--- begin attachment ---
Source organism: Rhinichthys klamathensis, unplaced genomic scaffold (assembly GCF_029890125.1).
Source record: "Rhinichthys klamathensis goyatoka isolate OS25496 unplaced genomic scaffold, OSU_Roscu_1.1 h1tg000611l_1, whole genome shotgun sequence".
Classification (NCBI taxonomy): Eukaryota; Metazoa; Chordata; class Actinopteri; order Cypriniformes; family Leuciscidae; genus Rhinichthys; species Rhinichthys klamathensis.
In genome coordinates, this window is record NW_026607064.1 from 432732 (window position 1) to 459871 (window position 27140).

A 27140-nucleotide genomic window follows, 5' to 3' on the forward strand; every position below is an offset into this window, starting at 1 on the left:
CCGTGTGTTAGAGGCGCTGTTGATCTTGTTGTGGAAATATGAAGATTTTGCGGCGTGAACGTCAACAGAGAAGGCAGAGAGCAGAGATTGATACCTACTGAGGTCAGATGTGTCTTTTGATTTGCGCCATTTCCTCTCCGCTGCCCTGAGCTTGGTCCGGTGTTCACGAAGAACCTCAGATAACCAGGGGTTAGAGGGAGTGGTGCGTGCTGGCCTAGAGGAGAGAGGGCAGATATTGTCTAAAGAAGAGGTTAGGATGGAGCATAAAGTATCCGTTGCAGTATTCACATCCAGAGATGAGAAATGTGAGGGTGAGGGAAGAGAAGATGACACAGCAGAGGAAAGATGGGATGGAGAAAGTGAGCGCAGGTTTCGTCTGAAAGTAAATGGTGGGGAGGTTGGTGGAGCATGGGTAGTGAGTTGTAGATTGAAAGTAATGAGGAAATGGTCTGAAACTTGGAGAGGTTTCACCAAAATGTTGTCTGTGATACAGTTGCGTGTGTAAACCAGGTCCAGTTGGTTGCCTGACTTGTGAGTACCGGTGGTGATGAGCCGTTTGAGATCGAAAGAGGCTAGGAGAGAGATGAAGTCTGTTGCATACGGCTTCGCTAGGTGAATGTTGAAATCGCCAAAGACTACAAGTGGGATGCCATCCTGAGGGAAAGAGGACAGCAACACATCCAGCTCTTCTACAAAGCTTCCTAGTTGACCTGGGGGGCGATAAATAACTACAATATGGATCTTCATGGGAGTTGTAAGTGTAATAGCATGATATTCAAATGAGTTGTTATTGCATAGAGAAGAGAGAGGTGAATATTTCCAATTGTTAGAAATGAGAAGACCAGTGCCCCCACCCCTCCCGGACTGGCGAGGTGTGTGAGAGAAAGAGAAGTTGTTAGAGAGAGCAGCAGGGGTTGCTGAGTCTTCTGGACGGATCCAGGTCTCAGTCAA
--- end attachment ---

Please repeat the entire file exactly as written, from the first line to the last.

Source organism: Rhinichthys klamathensis, unplaced genomic scaffold (assembly GCF_029890125.1).
Source record: "Rhinichthys klamathensis goyatoka isolate OS25496 unplaced genomic scaffold, OSU_Roscu_1.1 h1tg000611l_1, whole genome shotgun sequence".
Classification (NCBI taxonomy): Eukaryota; Metazoa; Chordata; class Actinopteri; order Cypriniformes; family Leuciscidae; genus Rhinichthys; species Rhinichthys klamathensis.
In genome coordinates, this window is record NW_026607064.1 from 432732 (window position 1) to 459871 (window position 27140).

A 27140-nucleotide genomic window follows, 5' to 3' on the forward strand; every position below is an offset into this window, starting at 1 on the left:
CCGTGTGTTAGAGGCGCTGTTGATCTTGTTGTGGAAATATGAAGATTTTGCGGCGTGAACGTCAACAGAGAAGGCAGAGAGCAGAGATTGATACCTACTGAGGTCAGATGTGTCTTTTGATTTGCGCCATTTCCTCTCCGCTGCCCTGAGCTTGGTCCGGTGTTCACGAAGAACCTCAGATAACCAGGGGTTAGAGGGAGTGGTGCGTGCTGGCCTAGAGGAGAGAGGGCAGATATTGTCTAAAGAAGAGGTTAGGATGGAGCATAAAGTATCCGTTGCAGTATTCACATCCAGAGATGAGAAATGTGAGGGTGAGGGAAGAGAAGATGACACAGCAGAGGAAAGATGGGATGGAGAAAGTGAGCGCAGGTTTCGTCTGAAAGTAAATGGTGGGGAGGTTGGTGGAGCATGGGTAGTGAGTTGTAGATTGAAAGTAATGAGGAAATGGTCTGAAACTTGGAGAGGTTTCACCAAAATGTTGTCTGTGATACAGTTGCGTGTGTAAACCAGGTCCAGTTGGTTGCCTGACTTGTGAGTACCGGTGGTGATGAGCCGTTTGAGATCGAAAGAGGCTAGGAGAGAGATGAAGTCTGTTGCATACGGCTTCGCTAGGTGAATGTTGAAATCGCCAAAGACTACAAGTGGGATGCCATCCTGAGGGAAAGAGGACAGCAACACATCCAGCTCTTCTACAAAGCTTCCTAGTTGACCTGGGGGGCGATAAATAACTACAATATGGATCTTCATGGGAGTTGTAAGTGTAATAGCATGATATTCAAATGAGTTGTTATTGCATAGAGAAGAGAGAGGTGAATATTTCCAATTGTTAGAAATGAGAAGACCAGTGCCCCCACCCCTCCCGGACTGGCGAGGTGTGTGAGAGAAAGAGAAGTTGTTAGAGAGAGCAGCAGGGGTTGCTGAGTCTTCTGGACGGATCCAGGTCTCAGTCAA